The CMF seems to be asking for something over and above the right to conscientiously object. It seems to be asking for the right for anti-choice doctors to be certified so that they can advertise their specialism in family planning and attract women seeking contraception, with the full intention of refusing access to the full range of family planning methods.  This is not about passively opting out, this is obstruction. Likewise, the case of the two Scottish midwives who insist that they can use conscientious objection to opt out of even supervisory and management duties in relation to staff carrying out abortions.  Their appeal against an original judgement which refused them this right, on the basis that it would jeopardise abortion provision in their hospital, was funded by anti-choice organisation SPUC. This kind of extension by stealth of the right to conscientiously object is addressed in a new paper, ‘Dishonourable disobedience – Why refusal to treat in reproductive healthcare is not conscientious objection’. The authors, Canadian abortion rights advocate, Joyce Arthur, and Austrian obstetrician Christian Fiala question the moral basis for conscientious objection and challenge its interpretation and implementation by anti-choice doctors and anti-choice institutions. It is the latest salvo in a pro-choice fightback against the once uncontested concept of conscientious objection, and crucial reading for anyone who still believes that it is a benign practice which is simply about the quiet expression of personal belief.

Other useful articles on conscientious objection personal, and institutional:



Tuesday, 1 April 2014

Intimate Partner Violence, Pregnancy and Abortion

The World Health Organisation defines Intimate Partner Violence (IPV) as “one of the most common forms of violence against women and includes physical, sexual, and emotional abuse and controlling behaviours by an intimate partner”. IPV has been shown to increase during pregnancy. Women’s Aid states that 30% of IPV starts during pregnancy and that between four and nine women out of every 100 are abused during their pregnancies and/or after having given birth. Women’s Aid identifies IPV as a prime cause of miscarriage, still-birth and of maternal deaths following childbirth.

One form of IPV is termed ‘reproductive coercion’ – where abuse relating to contraception or pregnancy decision-making is exercised by a woman’s partner. For example, the abuser may sabotage contraception, refuse to use it, or pressurise a partner into continuing or ending a pregnancy against their wishes. Perhaps unsurprisingly, a recent study found an association between IPV (naming rape and sexual assault, contraceptive sabotage and pregnancy coercion as examples) and termination of pregnancy. The study found that women in violent relationships were three times more likely to conceal an abortion from their partner as women in non-violent relationships and that “women undergoing terminations of pregnancy welcomed the opportunity to disclose their experiences of intimate partner violence and to be offered help”. What this tells us is that pregnancy support services need to be attuned to the risk factors for IPV and to be able to provide signposting and support where required. Domestic violence support services in turn, need to be equipped to provide accurate information on pregnancy choices and impartial support with pregnancy decision-making.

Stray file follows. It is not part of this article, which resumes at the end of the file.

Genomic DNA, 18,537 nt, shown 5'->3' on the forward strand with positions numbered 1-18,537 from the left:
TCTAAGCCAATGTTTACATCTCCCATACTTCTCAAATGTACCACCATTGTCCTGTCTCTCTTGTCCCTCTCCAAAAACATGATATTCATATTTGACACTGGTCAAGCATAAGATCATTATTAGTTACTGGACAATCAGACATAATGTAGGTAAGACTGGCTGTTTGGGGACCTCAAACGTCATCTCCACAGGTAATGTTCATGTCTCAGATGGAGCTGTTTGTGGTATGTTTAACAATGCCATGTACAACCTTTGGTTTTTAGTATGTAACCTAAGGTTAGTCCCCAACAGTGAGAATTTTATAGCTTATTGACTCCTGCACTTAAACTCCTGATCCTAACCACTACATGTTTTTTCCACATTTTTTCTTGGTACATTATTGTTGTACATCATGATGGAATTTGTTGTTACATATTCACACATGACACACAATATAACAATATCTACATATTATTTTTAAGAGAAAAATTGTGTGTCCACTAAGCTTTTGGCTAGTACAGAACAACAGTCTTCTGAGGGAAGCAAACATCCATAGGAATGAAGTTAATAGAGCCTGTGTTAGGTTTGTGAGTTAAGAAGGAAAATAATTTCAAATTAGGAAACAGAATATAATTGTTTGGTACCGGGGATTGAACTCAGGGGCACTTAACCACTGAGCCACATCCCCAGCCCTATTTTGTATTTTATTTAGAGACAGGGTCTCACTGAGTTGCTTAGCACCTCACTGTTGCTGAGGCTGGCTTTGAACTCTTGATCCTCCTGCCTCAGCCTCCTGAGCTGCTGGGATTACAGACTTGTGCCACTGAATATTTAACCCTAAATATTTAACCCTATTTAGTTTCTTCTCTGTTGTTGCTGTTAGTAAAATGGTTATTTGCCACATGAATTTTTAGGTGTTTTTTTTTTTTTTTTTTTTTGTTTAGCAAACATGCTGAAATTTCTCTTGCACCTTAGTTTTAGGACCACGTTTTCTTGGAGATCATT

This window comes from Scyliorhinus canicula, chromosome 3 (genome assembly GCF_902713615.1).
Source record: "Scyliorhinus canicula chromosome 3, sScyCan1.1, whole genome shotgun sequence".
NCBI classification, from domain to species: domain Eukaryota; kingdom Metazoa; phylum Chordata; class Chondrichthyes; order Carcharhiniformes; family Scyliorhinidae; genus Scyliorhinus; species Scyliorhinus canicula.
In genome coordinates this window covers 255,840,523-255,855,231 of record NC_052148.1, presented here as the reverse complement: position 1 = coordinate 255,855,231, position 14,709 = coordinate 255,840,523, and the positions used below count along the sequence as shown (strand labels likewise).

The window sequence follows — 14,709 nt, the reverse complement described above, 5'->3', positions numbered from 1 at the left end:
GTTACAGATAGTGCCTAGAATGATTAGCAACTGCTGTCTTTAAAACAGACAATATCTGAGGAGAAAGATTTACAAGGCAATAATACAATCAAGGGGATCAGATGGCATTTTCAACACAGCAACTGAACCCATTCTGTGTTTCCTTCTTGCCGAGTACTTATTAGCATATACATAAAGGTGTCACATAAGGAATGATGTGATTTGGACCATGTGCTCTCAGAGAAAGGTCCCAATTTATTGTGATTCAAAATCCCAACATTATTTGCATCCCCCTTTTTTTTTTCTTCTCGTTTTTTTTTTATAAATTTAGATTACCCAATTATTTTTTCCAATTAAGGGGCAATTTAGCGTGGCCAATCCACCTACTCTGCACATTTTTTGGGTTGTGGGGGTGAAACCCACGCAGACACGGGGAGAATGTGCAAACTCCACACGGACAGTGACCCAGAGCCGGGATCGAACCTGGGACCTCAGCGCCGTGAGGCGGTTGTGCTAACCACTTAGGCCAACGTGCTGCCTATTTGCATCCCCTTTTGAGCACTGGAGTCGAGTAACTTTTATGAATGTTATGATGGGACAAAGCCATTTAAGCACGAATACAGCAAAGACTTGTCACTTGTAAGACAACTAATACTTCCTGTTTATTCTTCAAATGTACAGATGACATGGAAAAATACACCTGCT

We were concerned to see that information about IPV and pregnancy is being misrepresented by anti-abortion organisation LIFE, in its recent ‘Finding Hope’ campaign. In a glossy animation LIFE claims that “the association between abortion and violence towards women is strong”. LIFE claims that one in four women seeking abortion are “victims of domestic violence” and “at least one in every four women seeking abortion, therefore, (is) not doing so freely but from a position of fear.” LIFE makes a causal relationship between IPV and abortion which is simply not in the data, implies that abortion itself is a form of violence, and states that “women who have abortions can become more self-destructive, and remain in or seek out abusive relationships as a form of self-punishment.” It is highly offensive to suggest that women have abortions, or remain in violent relationships as a form of ‘self-punishment’. It is also inaccurate to extrapolate this data to claim that a quarter of women seeking abortion do so out of ‘fear’.

It is not surprising that a large proportion of women who have abortions have also, at some point, experienced IPV. Both are very common within a lifetime. A third of women have an abortion. A quarter of women experience IPV. It is therefore inevitable that a significant number of those accessing abortion services will have also experienced IPV. What we know about IPV increasing during pregnancy, and about reproductive coercion as a form of IPV, means that there is of course a link between IPV, unplanned or unwanted pregnancy and therefore abortion, but this link is not one of simple causation as the LIFE Finding Hope campaign implies.

LIFE’s suggestion that “no one even asks them (pregnant women) if they are ok...let alone, why do you want an abortion...not even the health professionals tasked with caring for them” is particularly misleading. The Finding Hope campaign claims to, “draw attention to abortion providers' conveyor-belt service and their failure to adequately support women vulnerable to abuse”, the implication being that women seeking abortion are not assessed, supported or fully consenting to the procedure. In fact, bpas, a leading abortion provider and charity, takes a ‘routine enquiry’ approach to domestic abuse, which means staff routinely ask women about safety in their relationship. All staff are trained on domestic abuse issues and bpas provides information in formats which are accessible to a range of people and signposts to relevant agencies. The Royal College of Obstetricians and Gynaecologists advises medical professionals to work to identify those at risk of IPV and provide appropriate support.